How Do Solicitors Check Source Of Funds?

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When selling a property in the UK, it is usually recommended that you instruct a solicitor to handle the legal aspects of the transaction. One of the important duties of the solicitor is to carry out checks on where the buyer’s funds are coming from to purchase the property – known as checking the ‘source of funds’. This is an essential part of the conveyancing process and helps prevent money laundering and other illegal activities. But how exactly do solicitors go about checking the source of funds when you sell your house?

Why Check the Source of Funds?

Solicitors are legally required to check the source of funds under anti-money laundering regulations. This applies to property transactions over a certain value. The regulations are designed to prevent money laundering and kerb terror financing. When you decide to sell your house, your solicitor must take reasonable measures to check where the buyer’s money is coming from and make sure it is through legal means. This helps minimise the risk of fraudulent funds being used to purchase property in the UK. Checking the source of funds is now standard procedure for solicitors and an important part of protecting the integrity of the UK property market.

What Information Do Solicitors Ask For?

When acting for the seller, the solicitor will ask the buyer’s solicitor to provide documents verifying the source of funds used for purchasing the property. This information may include:

  • Bank statements showing regular payments into an account over several months. This provides evidence of income to support the funds for the purchase.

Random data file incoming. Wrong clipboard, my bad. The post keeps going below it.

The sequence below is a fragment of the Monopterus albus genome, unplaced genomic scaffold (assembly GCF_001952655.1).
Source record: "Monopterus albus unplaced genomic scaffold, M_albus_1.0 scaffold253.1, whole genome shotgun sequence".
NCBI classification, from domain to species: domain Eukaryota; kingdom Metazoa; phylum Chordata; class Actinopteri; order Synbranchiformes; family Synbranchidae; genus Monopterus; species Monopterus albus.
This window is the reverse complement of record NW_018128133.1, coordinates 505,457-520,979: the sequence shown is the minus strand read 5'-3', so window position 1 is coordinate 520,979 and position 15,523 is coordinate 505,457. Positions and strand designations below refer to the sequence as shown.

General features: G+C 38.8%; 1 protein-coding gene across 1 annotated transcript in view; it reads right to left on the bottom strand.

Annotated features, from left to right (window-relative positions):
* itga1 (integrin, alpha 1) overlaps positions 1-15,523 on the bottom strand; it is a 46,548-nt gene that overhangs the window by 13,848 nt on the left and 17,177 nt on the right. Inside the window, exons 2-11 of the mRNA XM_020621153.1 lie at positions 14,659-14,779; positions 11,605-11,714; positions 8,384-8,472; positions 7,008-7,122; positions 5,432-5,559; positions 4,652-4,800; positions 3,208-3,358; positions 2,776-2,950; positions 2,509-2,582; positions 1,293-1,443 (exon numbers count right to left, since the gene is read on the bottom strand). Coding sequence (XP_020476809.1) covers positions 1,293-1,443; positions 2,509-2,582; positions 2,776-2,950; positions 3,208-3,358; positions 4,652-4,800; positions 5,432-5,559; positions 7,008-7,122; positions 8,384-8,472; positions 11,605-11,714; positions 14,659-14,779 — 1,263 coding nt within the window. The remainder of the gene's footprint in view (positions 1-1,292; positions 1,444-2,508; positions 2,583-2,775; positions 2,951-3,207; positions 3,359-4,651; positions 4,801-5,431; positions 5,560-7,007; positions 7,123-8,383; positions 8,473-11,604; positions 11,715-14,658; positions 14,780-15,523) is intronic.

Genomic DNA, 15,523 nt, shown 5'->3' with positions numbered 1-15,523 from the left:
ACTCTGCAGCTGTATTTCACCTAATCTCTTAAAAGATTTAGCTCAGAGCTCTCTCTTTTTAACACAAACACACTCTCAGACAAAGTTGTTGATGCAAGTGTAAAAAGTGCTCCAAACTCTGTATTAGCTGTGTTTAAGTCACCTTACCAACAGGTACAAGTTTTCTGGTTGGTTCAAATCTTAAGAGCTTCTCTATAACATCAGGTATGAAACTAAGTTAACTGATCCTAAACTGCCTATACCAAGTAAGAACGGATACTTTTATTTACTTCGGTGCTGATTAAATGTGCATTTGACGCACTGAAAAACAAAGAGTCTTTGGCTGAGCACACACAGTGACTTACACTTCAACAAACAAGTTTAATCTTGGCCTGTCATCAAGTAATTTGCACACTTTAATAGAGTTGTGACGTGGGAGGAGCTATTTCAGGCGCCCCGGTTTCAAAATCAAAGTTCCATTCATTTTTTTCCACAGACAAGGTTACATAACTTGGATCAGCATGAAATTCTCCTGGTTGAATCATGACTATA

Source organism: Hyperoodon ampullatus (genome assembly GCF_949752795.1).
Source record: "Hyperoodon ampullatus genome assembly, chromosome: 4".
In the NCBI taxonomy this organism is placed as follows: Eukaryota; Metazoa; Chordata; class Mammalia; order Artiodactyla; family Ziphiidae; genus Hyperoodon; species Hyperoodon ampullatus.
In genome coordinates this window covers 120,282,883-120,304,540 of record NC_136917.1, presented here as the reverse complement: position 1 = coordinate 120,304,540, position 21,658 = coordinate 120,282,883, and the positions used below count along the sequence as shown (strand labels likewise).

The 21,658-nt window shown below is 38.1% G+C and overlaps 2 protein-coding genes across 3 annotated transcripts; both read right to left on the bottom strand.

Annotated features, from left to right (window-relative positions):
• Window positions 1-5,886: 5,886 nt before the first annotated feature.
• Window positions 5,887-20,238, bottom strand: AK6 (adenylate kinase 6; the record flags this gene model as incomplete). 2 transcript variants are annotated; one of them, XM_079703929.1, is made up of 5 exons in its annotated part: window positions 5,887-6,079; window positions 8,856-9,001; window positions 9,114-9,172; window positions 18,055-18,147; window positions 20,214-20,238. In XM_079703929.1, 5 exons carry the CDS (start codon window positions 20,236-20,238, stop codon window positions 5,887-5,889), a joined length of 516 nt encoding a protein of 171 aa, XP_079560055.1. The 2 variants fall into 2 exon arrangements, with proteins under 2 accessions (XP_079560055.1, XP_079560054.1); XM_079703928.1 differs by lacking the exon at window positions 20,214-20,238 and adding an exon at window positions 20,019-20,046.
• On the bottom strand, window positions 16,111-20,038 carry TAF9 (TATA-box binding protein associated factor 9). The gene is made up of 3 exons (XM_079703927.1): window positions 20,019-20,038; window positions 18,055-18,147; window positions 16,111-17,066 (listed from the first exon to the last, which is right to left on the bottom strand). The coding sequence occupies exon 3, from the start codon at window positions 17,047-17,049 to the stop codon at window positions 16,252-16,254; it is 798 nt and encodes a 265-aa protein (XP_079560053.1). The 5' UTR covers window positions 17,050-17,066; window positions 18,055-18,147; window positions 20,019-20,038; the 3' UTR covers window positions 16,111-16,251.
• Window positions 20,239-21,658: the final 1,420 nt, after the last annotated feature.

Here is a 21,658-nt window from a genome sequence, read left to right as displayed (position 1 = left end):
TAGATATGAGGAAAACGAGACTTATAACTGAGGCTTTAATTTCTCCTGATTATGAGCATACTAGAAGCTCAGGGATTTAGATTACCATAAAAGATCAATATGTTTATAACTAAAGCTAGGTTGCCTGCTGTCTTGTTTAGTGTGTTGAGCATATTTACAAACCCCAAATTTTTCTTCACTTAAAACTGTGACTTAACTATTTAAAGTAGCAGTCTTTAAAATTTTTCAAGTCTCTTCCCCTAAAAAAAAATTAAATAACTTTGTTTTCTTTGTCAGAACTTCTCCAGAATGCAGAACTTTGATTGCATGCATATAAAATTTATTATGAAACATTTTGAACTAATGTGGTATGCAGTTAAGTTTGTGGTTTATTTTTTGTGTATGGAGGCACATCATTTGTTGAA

• Documents relating to the sale of another property owned by the buyer. Money received from a property sale is considered a legitimate source of funds.
  • Equity release paperwork if the buyer is using money from their existing home. The solicitor can verify funds raised through equity release.
  • Proof of inheritance if some or all of the funds originate from family inheritance. Legal documents would be required as evidence.
  • Business accounts verify that the buyer owns a company and is using savings or director’s loan accounts for the purchase.
  • Records of gifts or loans from a family member or third party providing some or all of the purchase funds. Identity documents are needed to prove any large gifts.

The solicitor may ask to see originals or certified copies of documents that clearly show legitimate sources for the buyer’s funds. This provides a paper trail to evidence where the money is coming from and screens for any suspicious activity.

Steps Solicitors Take to Check Funds

When you instruct a solicitor to handle the sale of your house, they should take reasonable steps to check the source of the buyer’s funds. Some of the key things solicitors do include:

  • Ask questions on the buyer’s circumstances and the nature of the funds – this may be via anti-money laundering questionnaires.
  • Correspond with the buyer’s solicitor requesting evidence of funds and details of the buyer’s financial history.
  • Verify any proposed mortgage lending with the lender. The solicitor can check if a mortgage application is underway and appears legitimate for the purchase.
  • Review bank statements and transaction records provided to identify any unusual patterns of behaviour.
  • Check any large deposits, transfers or gifts tally up with what the buyer has stated regarding their funds.
  • Confirm the buyer’s identity matches the name on the financial documents provided. Identity checks may involve passports, driving licences or utility bills.
  • Assess whether explanations and documents justifying the buyer’s funds seem reasonable and realistic.